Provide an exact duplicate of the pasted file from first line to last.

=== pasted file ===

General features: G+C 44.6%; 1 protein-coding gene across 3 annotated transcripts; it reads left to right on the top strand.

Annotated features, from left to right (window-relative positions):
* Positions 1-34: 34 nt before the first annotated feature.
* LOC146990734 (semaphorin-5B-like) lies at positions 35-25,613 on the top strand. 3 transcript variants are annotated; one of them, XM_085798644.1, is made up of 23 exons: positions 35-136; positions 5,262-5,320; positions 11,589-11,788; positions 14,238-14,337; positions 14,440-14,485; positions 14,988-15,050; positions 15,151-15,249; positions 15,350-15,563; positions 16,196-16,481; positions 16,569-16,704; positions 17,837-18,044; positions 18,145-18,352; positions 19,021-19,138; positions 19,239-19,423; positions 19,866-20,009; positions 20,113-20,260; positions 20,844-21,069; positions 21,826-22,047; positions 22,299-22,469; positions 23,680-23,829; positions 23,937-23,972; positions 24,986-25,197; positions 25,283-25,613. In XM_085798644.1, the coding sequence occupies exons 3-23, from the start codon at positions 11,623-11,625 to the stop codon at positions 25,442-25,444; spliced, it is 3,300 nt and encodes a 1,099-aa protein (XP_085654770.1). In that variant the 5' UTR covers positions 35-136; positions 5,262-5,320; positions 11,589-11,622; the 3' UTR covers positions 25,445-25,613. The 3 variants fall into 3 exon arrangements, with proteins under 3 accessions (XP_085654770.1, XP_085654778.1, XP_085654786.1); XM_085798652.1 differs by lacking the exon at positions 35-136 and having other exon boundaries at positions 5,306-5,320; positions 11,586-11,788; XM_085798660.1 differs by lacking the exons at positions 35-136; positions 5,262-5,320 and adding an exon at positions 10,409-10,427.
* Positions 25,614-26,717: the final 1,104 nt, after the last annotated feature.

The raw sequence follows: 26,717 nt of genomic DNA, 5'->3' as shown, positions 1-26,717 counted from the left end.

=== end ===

General features: G+C 44.6%; 1 protein-coding gene across 3 annotated transcripts; it reads left to right on the top strand.

Annotated features, from left to right (window-relative positions):
* Positions 1-34: 34 nt before the first annotated feature.
* LOC146990734 (semaphorin-5B-like) lies at positions 35-25,613 on the top strand. 3 transcript variants are annotated; one of them, XM_085798644.1, is made up of 23 exons: positions 35-136; positions 5,262-5,320; positions 11,589-11,788; positions 14,238-14,337; positions 14,440-14,485; positions 14,988-15,050; positions 15,151-15,249; positions 15,350-15,563; positions 16,196-16,481; positions 16,569-16,704; positions 17,837-18,044; positions 18,145-18,352; positions 19,021-19,138; positions 19,239-19,423; positions 19,866-20,009; positions 20,113-20,260; positions 20,844-21,069; positions 21,826-22,047; positions 22,299-22,469; positions 23,680-23,829; positions 23,937-23,972; positions 24,986-25,197; positions 25,283-25,613. In XM_085798644.1, the coding sequence occupies exons 3-23, from the start codon at positions 11,623-11,625 to the stop codon at positions 25,442-25,444; spliced, it is 3,300 nt and encodes a 1,099-aa protein (XP_085654770.1). In that variant the 5' UTR covers positions 35-136; positions 5,262-5,320; positions 11,589-11,622; the 3' UTR covers positions 25,445-25,613. The 3 variants fall into 3 exon arrangements, with proteins under 3 accessions (XP_085654770.1, XP_085654778.1, XP_085654786.1); XM_085798652.1 differs by lacking the exon at positions 35-136 and having other exon boundaries at positions 5,306-5,320; positions 11,586-11,788; XM_085798660.1 differs by lacking the exons at positions 35-136; positions 5,262-5,320 and adding an exon at positions 10,409-10,427.
* Positions 25,614-26,717: the final 1,104 nt, after the last annotated feature.

The raw sequence follows: 26,717 nt of genomic DNA, 5'->3' as shown, positions 1-26,717 counted from the left end.